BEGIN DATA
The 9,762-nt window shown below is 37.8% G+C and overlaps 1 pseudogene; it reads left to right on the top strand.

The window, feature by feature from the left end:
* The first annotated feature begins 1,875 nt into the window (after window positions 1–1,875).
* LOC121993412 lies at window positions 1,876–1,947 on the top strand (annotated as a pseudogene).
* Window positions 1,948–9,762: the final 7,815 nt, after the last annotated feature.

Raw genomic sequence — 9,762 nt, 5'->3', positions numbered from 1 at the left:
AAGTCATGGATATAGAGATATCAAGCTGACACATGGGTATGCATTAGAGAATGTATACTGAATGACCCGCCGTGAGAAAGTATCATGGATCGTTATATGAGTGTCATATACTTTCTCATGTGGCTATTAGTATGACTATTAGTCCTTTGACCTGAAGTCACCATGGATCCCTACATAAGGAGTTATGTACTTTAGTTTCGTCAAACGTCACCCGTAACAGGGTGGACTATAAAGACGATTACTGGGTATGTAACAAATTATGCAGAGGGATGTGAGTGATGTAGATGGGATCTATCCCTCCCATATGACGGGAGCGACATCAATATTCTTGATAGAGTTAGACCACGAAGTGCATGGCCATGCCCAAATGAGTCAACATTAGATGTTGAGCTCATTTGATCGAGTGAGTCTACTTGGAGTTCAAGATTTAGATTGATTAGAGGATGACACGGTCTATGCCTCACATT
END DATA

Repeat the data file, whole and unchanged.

The 9,762-nt window shown below is 37.8% G+C and overlaps 1 pseudogene; it reads left to right on the top strand.

The window, feature by feature from the left end:
* The first annotated feature begins 1,875 nt into the window (after window positions 1–1,875).
* LOC121993412 lies at window positions 1,876–1,947 on the top strand (annotated as a pseudogene).
* Window positions 1,948–9,762: the final 7,815 nt, after the last annotated feature.

Raw genomic sequence — 9,762 nt, 5'->3', positions numbered from 1 at the left:
AAGTCATGGATATAGAGATATCAAGCTGACACATGGGTATGCATTAGAGAATGTATACTGAATGACCCGCCGTGAGAAAGTATCATGGATCGTTATATGAGTGTCATATACTTTCTCATGTGGCTATTAGTATGACTATTAGTCCTTTGACCTGAAGTCACCATGGATCCCTACATAAGGAGTTATGTACTTTAGTTTCGTCAAACGTCACCCGTAACAGGGTGGACTATAAAGACGATTACTGGGTATGTAACAAATTATGCAGAGGGATGTGAGTGATGTAGATGGGATCTATCCCTCCCATATGACGGGAGCGACATCAATATTCTTGATAGAGTTAGACCACGAAGTGCATGGCCATGCCCAAATGAGTCAACATTAGATGTTGAGCTCATTTGATCGAGTGAGTCTACTTGGAGTTCAAGATTTAGATTGATTAGAGGATGACACGGTCTATGCCTCACATT